Well it all begins with creating the admin area which an admin user logs into by visiting:

http://localhost:3000/admin/session/new

To get everything in the admin namespace I just made admin directories within the controller and views directories and wrote the code for the admin stuff in there.

Please scroll down to see one of my previous blog posts for more info about setting routes in rails.

This is how my admin section is routed so far:

Image

The admin user logs in via a sign in form to get into the main admin area. I have made a basic dashboard in the admin area which displays some information about each user. There is an edit column with a link to a page for editing individual information for each user. Here is an example with the first 2 users (not real users... just made up details):

Image

Bootstrap has been used for the styling http://getbootstrap.com/. Maybe I will attempt to make it prettier at some point but for now my focus is on the functionality. The data in the table is being pulled in from the User database.

In the edit link, to allow us to navigate to the individual edit pages, the :id from the users database is passed in as the :id in the route. This happens in a table data cell in the dashboard table (in admin/users/index.html.haml).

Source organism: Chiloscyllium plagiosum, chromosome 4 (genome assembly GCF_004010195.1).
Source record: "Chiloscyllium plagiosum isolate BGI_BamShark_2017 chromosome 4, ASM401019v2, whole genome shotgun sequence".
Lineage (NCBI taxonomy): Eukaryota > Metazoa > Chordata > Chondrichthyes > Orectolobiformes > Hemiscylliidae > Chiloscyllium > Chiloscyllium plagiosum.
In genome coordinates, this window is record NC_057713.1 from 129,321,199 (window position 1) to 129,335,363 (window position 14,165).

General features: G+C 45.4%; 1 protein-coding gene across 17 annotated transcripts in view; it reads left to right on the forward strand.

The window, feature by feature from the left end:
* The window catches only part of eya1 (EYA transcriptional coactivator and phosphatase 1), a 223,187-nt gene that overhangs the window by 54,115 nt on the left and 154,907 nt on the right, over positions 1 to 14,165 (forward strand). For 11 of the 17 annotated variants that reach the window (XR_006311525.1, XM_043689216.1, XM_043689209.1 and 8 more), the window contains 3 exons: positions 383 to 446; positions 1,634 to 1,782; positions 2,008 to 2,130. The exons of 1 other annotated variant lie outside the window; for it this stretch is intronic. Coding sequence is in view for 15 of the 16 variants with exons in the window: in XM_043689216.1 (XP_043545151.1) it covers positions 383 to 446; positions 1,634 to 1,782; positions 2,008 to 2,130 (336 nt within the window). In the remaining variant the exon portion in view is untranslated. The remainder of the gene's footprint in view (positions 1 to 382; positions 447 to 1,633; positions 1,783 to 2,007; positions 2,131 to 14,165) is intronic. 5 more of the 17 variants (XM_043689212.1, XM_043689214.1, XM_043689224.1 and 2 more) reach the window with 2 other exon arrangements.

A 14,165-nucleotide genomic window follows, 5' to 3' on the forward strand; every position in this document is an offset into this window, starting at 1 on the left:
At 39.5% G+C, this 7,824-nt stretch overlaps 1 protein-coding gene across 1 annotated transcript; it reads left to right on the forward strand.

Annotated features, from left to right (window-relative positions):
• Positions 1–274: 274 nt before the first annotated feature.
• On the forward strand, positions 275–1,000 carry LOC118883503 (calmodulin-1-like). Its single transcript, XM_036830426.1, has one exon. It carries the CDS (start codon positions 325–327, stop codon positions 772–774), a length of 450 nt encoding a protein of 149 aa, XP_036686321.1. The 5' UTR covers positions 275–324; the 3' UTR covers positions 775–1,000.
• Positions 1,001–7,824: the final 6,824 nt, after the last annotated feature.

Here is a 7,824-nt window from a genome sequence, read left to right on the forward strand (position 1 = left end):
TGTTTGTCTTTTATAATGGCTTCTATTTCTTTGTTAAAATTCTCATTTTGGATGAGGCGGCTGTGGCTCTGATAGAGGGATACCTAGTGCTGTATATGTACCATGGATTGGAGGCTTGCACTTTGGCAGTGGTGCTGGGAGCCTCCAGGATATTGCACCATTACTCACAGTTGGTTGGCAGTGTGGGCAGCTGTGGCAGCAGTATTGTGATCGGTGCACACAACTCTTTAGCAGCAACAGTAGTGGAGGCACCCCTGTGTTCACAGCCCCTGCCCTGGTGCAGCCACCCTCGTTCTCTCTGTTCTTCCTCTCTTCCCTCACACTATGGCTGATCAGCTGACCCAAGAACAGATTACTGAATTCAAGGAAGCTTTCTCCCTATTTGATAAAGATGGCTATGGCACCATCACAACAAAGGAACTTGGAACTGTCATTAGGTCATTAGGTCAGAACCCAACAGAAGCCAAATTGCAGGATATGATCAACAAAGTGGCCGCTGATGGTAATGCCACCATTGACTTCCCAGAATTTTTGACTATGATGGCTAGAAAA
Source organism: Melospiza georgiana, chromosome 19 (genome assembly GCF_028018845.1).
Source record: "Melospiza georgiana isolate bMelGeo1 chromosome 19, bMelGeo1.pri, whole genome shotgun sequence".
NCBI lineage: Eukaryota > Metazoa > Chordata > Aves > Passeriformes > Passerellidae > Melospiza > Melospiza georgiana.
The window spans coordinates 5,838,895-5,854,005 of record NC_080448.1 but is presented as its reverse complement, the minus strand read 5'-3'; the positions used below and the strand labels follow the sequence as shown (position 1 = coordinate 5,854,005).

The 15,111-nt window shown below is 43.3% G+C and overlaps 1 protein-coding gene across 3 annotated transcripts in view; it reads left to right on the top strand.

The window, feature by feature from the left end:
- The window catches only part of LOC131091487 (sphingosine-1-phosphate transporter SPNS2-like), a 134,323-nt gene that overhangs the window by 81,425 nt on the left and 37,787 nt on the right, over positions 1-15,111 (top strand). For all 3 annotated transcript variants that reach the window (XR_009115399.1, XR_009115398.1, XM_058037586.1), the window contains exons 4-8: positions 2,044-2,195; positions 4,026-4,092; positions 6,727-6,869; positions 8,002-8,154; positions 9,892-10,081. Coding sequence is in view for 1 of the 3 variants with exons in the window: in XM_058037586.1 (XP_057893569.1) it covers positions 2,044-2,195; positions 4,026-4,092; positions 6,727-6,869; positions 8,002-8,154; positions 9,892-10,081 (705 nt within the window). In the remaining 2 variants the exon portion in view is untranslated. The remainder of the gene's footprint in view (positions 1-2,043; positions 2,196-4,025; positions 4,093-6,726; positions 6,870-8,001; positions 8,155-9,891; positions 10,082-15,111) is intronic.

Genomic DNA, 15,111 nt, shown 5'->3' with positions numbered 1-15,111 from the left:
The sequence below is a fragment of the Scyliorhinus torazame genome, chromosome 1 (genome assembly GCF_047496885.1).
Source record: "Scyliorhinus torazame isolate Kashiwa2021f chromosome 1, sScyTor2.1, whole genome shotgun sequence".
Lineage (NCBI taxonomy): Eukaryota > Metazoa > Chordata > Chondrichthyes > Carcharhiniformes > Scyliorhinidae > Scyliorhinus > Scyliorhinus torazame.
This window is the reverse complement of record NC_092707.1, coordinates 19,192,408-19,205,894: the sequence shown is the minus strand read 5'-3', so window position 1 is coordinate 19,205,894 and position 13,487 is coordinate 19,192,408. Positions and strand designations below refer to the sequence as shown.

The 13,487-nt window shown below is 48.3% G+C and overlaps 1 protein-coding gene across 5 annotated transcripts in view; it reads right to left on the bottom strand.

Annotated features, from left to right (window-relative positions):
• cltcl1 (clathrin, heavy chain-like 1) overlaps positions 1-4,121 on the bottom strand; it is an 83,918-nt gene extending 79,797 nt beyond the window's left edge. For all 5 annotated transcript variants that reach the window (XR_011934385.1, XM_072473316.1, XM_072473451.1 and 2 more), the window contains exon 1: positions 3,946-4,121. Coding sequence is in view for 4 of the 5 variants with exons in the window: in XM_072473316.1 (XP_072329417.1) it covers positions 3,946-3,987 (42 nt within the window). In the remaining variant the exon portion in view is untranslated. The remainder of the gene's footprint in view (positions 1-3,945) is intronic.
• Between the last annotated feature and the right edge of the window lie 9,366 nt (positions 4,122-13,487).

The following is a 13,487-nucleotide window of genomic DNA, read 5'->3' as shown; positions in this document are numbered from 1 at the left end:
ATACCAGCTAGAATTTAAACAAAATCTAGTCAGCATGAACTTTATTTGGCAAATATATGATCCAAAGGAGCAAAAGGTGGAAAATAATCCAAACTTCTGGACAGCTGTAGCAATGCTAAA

The route (outputted by running 'rake routes'):

Image

In the dashboard table:

Image

The edit page currently looks like this and yes styling is very basic... but to give an idea:

Image

Again, the data is being pulled in from the users db table.

The view is created in admin/users/edit.html.haml

I am using HAML for the template markup instead of ERB. HAML looks simpler and I do like it, but everything has to be aligned and indented perfectly or it won't work so I struggled with that at first. I would recommend checking it out: http://haml.info/

Basically the html tags are displayed using % signs. You don't have to close tags. You don't have to write end. If you start the line with = it will output the return value of the ruby code to the screen. If you just want to run the code with no output you start the line with a hyphen - .

Below you can see the part of the view which creates the form. This is used to set up sending data in order to add records to the database. It displays all of the workshops that the user does not yet have access to in the select box (drop down menu):

Image